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Lillooet’s Local Food Movement Is Well Seeded, Thanks to Collaborative Plan

Agricultural plan wins 2016 Real Estate Foundation land use award.

By Tyee Staff 24 Nov 2016 |

When British Columbians think of where their local food comes from, the Lower Fraser Valley and the Okanagan usually come to mind. Lillooet wants locals to know it also has a lot to offer.

Now, a lauded agricultural plan for the Squamish-Lillooet Regional District’s Area B — which includes the District of Lillooet and St’at’imc traditional territory — is charting a new future for local food and land use in the region, thanks to new branding, education, and sustainability goals.

The plan, adopted two years ago after 18 months of consultations, brought stakeholders together to set out the future of agriculture land use in the region and make it easier to grow and sell food locally.

Though getting local food to local people sounds easy, there are several challenges. Popular items can sell out, despite demand. And local farmers have to compete with imported produce from agribusiness giants, usually at lower prices.

“There’s never been an agricultural food plan [like Area B’s] that’s involved the municipalities, the regional district, and the Indigenous Peoples of the area, so that was a big plus,” said Mickey Macri, director of the region’s Area B.

In October, the region’s collaborative approach to the plan earned them the 2016 Real Estate Foundation of BC’s Land Award for the public sector.

A non-profit called the Lillooet Agriculture and Food Society was incorporated this March to carry out the plan’s goals.

The society’s executive director, Curtis Cook, hopes that more people will realize Lillooet is one of B.C.’s “great agricultural regions.”

One of Lillooet’s early claims to fame was its tomatoes, he said.

But when the resource industries of mining and forestry came to town, Lillooet’s agricultural sector diminished.

Now, mining and forestry have diminished, and most of Lillooet’s fertile agricultural land and rangelands remain available for agriculture and ranching.

And with education and workshops, there’s hope that landowners will unlock the full potential of their agricultural land, Cook said.

“For example, there is strong interest [from farmers] in learning about soil amendment and managing invasive plant species,” Cook said. “At the same time, individuals who understand the growing and processing side may need additional help with the business side, such as financial management of their farm or marketing their products to new customers or markets.”

Another challenge the plan hopes to tackle is letting local retailers know what people in their community want.

“If people are not asking for more local products beyond that which may be available at the local farmers’ market, retailers may not be motivated to find them and stock them,” Cook said. “Retailers may simply stick to traditional ordering systems from big suppliers.”

And if producers aren’t informed about what the popular products are, there won’t be enough to sell even when the retailers come calling.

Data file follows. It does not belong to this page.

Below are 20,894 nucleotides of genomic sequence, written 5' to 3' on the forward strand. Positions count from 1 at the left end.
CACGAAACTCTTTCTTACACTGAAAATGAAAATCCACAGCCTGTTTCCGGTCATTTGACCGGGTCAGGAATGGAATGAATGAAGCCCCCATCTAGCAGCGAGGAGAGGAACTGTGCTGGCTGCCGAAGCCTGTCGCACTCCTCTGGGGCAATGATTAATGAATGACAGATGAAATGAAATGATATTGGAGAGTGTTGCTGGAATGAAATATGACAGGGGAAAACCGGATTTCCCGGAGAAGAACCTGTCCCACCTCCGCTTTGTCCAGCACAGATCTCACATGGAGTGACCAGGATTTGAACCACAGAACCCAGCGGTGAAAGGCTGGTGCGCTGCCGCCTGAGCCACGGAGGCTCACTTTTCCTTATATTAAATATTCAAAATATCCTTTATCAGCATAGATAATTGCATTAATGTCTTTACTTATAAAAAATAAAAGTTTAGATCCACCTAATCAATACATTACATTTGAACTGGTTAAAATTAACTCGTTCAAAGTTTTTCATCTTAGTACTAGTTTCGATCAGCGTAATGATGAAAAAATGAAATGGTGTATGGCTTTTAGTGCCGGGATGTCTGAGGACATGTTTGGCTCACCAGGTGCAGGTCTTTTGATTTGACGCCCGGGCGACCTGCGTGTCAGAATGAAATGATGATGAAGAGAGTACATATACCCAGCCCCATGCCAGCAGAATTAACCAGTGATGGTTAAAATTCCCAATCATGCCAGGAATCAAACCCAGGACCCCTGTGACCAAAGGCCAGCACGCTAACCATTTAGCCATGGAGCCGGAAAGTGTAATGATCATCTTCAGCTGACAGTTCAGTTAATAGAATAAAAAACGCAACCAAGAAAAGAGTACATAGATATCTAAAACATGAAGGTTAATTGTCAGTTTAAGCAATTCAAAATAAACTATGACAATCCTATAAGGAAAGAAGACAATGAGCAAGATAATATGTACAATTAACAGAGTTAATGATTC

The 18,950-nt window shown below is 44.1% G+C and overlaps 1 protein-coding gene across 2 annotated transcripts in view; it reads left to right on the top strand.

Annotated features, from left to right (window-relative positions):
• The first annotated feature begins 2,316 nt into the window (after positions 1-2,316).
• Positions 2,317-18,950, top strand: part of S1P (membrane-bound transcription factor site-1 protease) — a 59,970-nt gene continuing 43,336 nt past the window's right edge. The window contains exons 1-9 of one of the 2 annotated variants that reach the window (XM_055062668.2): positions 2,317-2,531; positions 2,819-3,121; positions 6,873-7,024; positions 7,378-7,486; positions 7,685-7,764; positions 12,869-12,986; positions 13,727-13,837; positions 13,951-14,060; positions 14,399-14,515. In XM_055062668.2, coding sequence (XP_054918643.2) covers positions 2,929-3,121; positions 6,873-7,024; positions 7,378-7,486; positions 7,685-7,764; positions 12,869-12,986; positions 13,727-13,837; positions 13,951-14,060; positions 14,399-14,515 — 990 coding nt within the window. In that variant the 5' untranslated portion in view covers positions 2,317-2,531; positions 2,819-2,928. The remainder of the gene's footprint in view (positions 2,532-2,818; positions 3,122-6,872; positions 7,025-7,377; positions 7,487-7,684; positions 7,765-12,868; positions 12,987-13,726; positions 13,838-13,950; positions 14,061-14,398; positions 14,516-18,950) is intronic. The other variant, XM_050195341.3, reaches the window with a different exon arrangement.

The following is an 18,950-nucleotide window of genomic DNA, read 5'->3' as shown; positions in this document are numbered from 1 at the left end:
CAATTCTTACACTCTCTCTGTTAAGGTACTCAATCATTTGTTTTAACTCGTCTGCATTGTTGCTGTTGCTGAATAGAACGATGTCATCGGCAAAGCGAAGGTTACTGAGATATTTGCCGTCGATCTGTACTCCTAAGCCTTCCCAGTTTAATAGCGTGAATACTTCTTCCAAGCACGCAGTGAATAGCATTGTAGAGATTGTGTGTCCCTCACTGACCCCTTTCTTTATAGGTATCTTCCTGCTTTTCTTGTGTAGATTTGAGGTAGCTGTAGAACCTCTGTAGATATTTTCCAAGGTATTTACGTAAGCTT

The society aims to provide a clearer picture of the local food system and supply chain so that the “guesswork” for parties is gone, Cook explained.

For Chief Kevin Whitney of the T’it’q’et, one of the six St’at’imc communities that helped with the plan, the local economy was a key interest.

He hopes employment opportunities made possible by the plan will help the St’at’imc communities, as unemployment is high within the population.

“We will use this experience, and the relationships we built with the regional district, to continue to pursue our goals of economic development and governance in the St’át’imc territory,” said chief Whitney in a release.

The plan recognizes that the St’at’imc have an “inseparable connection” to their land and states a need for agricultural opportunities to be developed in consideration of St’at’imc cultural priorities.

Also detailed in the plan are goals for water conservation, helping farmers create environmental farm plans, and encouraging agri-tourism through initiatives like farm tours.

“I’m hoping that people realize we have cattle here, we have alfalfa here, and we even have hogs,” said Area B director Macri. “We’ve diversified from the years and years of what you couldn’t do on the land.”

Macri adds that Area B is not very big, at about 3,500 square kilometres, the second smallest of the region’s four areas.

But there’s hope that the quality of its agricultural land will put Lillooet on the map when it comes to fresh B.C. food.

The Tyee has been a media sponsor for the Real Estate Foundation Land Awards Gala for the last three years. This article is part of an advertising and promotions package.  [Tyee]

Read more: Food

This article is part of a Tyee Presents initiative. Tyee Presents is the special section within The Tyee where we highlight contests, events and other initiatives that are either put on by The Tyee or by our select partners. We choose our partners carefully and consciously, to fit with The Tyee’s reputation as B.C.’s Home for News, Culture and Solutions. Learn more about Tyee Presents here.

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